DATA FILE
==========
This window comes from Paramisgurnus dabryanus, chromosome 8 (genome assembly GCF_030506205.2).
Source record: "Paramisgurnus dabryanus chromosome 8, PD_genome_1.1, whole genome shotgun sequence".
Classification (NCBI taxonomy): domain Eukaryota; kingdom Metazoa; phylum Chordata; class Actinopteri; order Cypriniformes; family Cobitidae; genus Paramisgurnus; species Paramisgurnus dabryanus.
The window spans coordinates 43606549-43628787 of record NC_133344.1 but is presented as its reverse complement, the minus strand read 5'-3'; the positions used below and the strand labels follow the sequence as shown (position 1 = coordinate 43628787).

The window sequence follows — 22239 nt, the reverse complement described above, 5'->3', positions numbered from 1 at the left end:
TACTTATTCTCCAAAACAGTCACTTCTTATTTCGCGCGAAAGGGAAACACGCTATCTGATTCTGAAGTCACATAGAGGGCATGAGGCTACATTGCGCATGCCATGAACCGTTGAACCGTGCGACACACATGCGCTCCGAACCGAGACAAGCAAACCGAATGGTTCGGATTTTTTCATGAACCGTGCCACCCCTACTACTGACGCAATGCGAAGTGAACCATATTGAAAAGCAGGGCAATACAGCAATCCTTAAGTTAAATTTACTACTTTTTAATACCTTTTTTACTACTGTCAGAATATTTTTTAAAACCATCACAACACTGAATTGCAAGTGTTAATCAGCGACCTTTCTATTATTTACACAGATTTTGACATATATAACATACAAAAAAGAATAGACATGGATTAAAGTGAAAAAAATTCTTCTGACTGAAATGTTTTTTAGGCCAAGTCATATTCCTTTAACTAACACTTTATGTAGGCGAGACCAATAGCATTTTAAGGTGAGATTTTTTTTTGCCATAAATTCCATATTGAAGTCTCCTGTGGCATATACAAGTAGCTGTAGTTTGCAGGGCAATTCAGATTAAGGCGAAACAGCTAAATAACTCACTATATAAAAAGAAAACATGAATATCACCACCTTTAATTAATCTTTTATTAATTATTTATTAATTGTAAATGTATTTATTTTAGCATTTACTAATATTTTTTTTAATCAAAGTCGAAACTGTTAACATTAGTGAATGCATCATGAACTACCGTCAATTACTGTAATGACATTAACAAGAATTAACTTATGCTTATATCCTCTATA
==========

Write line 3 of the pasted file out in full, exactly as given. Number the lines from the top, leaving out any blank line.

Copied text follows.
Classification (NCBI taxonomy): domain Eukaryota; kingdom Metazoa; phylum Chordata; class Actinopteri; order Cypriniformes; family Cobitidae; genus Paramisgurnus; species Paramisgurnus dabryanus.